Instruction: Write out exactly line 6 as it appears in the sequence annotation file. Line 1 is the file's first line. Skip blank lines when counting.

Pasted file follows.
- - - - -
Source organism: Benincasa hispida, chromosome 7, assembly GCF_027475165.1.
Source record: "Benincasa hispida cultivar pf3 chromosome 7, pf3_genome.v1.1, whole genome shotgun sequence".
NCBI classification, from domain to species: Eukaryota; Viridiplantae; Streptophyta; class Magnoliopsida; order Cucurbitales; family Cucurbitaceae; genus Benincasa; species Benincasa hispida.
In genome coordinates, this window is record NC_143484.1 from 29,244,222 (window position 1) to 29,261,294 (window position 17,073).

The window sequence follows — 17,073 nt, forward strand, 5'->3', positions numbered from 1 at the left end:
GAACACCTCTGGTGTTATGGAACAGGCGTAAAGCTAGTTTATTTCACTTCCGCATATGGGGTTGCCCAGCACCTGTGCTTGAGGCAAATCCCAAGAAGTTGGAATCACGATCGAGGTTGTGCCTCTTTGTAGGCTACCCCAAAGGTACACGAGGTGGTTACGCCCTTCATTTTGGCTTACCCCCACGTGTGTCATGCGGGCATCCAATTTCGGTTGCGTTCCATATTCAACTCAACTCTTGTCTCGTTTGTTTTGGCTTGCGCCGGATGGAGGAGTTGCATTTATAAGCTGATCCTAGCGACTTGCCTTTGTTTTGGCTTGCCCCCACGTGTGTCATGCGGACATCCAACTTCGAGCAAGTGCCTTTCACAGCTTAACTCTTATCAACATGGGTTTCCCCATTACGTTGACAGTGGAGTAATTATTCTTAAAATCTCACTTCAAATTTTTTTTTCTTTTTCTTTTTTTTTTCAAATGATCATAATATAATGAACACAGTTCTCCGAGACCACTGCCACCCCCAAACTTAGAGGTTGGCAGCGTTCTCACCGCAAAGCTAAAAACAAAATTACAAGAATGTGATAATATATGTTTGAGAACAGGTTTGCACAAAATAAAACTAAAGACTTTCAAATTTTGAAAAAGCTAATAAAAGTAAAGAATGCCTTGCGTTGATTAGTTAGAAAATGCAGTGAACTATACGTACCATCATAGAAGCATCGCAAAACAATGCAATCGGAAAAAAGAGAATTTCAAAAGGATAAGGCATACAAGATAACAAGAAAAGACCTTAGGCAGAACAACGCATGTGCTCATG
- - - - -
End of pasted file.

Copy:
GAACACCTCTGGTGTTATGGAACAGGCGTAAAGCTAGTTTATTTCACTTCCGCATATGGGGTTGCCCAGCACCTGTGCTTGAGGCAAATCCCAAGAAGTTGGAATCACGATCGAGGTTGTGCCTCTTTGTAGGCTACCCCAAAGGTACACGAGGTGGTTACGCCCTTCATTTTGGCTTACCCCCACGTGTGTCATGCGGGCATCCAATTTCGGTTGCGTTCCATATTCAACTCAACTCTTGTCTCGTTTGTTTTGGCTTGCGCCGGATGGAGGAGTTGCATTTATAAGCTGATCCTAGCGACTTGCCTTTGTTTTGGCTTGCCCCCACGTGTGTCATGCGGACATCCAACTTCGAGCAAGTGCCTTTCACAGCTTAACTCTTATCAACATGGGTTTCCCCATTACGTTGACAGTGGAGTAATTATTCTTAAAATCTCACTTCAAATTTTTTTTTCTTTTTCTTTTTTTTTTCAAATGATCATAATATAATGAACACAGTTCTCCGAGACCACTGCCACCCCCAAACTTAGAGGTTGGCAGCGTTCTCACCGCAAAGCTAAAAACAAAATTACAAGAATGTGATAATATATGTTTGAGAACAGGTTTGCACAAAATAAAACTAAAGACTTTCAAATTTTGAAAAAGCTAATAAAAGTAAAGAATGCCTTGCGTTGATTAGTTAGAAAATGCAGTGAACTATACGTACCATCATAGAAGCATCGCAAAACAATGCAATCGGAAAAAAGAGAATTTCAAAAGGATAAGGCATACAAGATAACAAGAAAAGACCTTAGGCAGAACAACGCATGTGCTCATG